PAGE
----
Flip-Flops: The Good & The Bad

These “comfy” shoes don’t provide a lot of support for your feet. 

Posted: 07/23/2013 12:28 PM EDT
Filed Under Health News, summer

Flip-flops: while comfortable and convenient, they may be causing problems for your feet.

It’s summertime, which means the footwear of choice for many people are flip-flops. They used to be reserved for activities such as washing your car or going to the beach. But nowadays, they’re worn year around and on many occasions. They’ve also gotten fancier to–coming adorned with spangles, flowers, and logos.

Fun and fashionable, flip-flops have their place in your shoe closet, experts say. But they’re not meant to be worn without taking precaution–or else you may find yourself in a world of foot pain.

Flip-Flops: Good & Bad

Flip-flops and sandals during the summer are very common and very popular.

What’s their best purpose? They give you some basic protection to the bottom of your foot to walk around poolside or on a surface that may be warm during the summer. They can also help prevent you from catching athlete’s foot or plantar warts in public showers, according to foot specialists.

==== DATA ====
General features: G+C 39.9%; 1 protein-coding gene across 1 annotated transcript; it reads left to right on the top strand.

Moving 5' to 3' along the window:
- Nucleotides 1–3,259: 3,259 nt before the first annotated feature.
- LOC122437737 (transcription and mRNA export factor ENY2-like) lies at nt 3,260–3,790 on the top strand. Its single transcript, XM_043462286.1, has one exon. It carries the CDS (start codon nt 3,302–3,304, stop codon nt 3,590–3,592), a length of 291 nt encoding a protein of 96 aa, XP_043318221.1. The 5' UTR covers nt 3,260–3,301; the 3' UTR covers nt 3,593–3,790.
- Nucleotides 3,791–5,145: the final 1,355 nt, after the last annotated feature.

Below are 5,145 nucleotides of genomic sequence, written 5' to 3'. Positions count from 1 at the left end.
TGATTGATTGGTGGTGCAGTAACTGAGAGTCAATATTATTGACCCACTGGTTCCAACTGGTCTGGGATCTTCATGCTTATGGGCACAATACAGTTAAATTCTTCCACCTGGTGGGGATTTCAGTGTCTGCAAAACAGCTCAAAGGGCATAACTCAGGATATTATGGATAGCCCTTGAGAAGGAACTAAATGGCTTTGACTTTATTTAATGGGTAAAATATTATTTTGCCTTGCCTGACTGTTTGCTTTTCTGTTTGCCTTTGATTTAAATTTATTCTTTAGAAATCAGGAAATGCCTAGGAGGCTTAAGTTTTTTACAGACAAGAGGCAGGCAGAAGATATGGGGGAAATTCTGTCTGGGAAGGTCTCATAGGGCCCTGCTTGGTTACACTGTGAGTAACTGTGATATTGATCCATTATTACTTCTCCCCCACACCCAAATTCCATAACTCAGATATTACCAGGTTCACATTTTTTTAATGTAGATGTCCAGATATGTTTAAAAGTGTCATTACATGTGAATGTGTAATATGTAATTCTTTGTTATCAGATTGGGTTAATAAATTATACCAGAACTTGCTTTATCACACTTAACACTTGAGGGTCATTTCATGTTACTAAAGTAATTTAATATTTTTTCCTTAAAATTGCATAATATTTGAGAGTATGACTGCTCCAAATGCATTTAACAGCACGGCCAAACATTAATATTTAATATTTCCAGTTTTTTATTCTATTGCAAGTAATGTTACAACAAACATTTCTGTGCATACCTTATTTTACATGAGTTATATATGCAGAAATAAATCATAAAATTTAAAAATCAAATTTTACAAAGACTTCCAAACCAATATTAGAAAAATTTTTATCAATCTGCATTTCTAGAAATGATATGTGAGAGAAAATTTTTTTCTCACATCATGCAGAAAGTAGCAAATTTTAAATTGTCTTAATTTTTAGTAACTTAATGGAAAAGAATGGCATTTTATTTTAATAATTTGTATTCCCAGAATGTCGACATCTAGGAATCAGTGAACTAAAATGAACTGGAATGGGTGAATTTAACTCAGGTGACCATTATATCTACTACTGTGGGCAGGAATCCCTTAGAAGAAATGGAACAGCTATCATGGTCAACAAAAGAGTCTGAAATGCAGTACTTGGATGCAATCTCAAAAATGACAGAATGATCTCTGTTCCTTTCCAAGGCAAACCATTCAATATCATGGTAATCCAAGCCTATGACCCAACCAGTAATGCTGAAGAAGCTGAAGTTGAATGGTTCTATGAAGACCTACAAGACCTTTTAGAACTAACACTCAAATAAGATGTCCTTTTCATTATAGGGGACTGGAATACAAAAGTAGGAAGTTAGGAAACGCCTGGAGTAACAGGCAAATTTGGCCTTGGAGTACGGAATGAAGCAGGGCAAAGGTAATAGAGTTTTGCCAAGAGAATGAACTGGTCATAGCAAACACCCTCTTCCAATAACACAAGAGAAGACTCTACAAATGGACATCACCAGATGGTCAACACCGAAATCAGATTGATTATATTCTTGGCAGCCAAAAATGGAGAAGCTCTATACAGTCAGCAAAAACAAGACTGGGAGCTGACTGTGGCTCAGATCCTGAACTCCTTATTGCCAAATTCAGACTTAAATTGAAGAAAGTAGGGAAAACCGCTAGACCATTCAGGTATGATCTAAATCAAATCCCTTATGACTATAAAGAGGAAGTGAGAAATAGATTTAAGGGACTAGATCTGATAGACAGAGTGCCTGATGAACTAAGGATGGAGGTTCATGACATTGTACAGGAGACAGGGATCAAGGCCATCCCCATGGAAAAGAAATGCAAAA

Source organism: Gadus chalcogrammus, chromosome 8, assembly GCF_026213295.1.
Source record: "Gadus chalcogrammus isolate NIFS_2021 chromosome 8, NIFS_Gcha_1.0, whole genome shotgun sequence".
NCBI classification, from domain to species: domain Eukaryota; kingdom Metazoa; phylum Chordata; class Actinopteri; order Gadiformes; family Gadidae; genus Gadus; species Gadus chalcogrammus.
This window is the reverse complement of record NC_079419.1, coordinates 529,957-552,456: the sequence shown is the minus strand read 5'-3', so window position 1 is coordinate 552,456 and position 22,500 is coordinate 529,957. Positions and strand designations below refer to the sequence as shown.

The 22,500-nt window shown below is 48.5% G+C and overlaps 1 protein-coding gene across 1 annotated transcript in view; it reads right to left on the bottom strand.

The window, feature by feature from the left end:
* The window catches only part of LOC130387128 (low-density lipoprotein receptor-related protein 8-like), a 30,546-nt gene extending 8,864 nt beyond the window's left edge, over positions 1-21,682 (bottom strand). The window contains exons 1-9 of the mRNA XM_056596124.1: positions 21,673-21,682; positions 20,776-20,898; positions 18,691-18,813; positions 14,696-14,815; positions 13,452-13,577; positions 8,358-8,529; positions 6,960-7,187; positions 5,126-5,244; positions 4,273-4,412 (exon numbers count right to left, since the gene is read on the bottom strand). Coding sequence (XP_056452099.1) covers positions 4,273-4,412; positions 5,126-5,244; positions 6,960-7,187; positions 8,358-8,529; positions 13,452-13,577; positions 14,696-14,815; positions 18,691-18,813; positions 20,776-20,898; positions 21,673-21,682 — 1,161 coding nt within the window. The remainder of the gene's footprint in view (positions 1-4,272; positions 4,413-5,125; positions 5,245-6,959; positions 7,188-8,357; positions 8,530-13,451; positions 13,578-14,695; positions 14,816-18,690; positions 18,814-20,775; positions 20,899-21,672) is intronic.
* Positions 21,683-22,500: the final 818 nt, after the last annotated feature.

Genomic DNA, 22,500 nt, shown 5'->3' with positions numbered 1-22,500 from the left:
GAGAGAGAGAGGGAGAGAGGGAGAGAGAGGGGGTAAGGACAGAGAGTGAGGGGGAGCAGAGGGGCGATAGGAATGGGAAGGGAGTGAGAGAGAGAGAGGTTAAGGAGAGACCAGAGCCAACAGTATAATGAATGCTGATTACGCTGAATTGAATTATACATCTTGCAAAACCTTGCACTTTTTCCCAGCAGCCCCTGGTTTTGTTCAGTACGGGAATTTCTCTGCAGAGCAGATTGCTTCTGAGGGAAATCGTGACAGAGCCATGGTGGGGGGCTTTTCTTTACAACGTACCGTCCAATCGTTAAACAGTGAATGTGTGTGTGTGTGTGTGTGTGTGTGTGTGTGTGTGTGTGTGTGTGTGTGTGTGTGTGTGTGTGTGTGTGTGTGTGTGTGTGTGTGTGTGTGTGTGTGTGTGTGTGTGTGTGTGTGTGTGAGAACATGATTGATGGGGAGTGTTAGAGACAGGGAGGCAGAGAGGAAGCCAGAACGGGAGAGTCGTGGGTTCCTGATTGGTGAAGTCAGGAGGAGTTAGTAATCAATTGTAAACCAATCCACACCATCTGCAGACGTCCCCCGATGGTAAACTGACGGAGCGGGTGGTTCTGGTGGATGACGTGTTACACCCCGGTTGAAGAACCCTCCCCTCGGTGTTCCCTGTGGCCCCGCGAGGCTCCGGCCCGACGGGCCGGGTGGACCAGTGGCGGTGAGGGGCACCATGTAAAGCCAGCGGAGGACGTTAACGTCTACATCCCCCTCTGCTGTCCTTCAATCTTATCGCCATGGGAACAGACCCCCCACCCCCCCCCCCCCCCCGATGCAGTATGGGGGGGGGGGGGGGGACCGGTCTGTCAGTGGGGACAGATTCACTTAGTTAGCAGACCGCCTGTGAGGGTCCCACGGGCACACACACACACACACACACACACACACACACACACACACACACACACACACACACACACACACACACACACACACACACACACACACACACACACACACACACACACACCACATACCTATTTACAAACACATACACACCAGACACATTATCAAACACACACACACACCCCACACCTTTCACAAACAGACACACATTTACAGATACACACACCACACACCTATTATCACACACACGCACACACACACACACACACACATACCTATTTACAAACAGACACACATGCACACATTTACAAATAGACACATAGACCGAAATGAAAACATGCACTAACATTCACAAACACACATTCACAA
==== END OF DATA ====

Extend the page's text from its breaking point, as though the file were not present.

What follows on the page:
In contrast, it’s a bad idea to play sports or hike trails in flip-flops. Here’s a quick primer on flip-flop safety:

No Foot Support Leads to Foot Pain

Unlike sturdy shoes, flip-flops aren’t good for extensive walking because they offer no arch support, heel cushioning, or shock absorption, according to the American Podiatric Medical Association (APMA). Wearers can suffer foot pain due to lack of arch support, tendinitis, and even sprained ankles if they trip.

They let your foot be as flat as they can be. For some people, that’s OK, depending on the structure of their foot. But if you have a foot that tends to over-flatten, then you’re not getting any support.

Read more about the potential dangers of flip-flops at BlackDoctor.Org.

BET Health News - We go beyond the music and entertainment world to bring you important medical information and health-related tips of special relevance to Blacks in the U.S. and around the world. Click here to subscribe to our newsletter.

 

(Photo: 101cats / Getty Images)

Videos You May Like

From Our Partners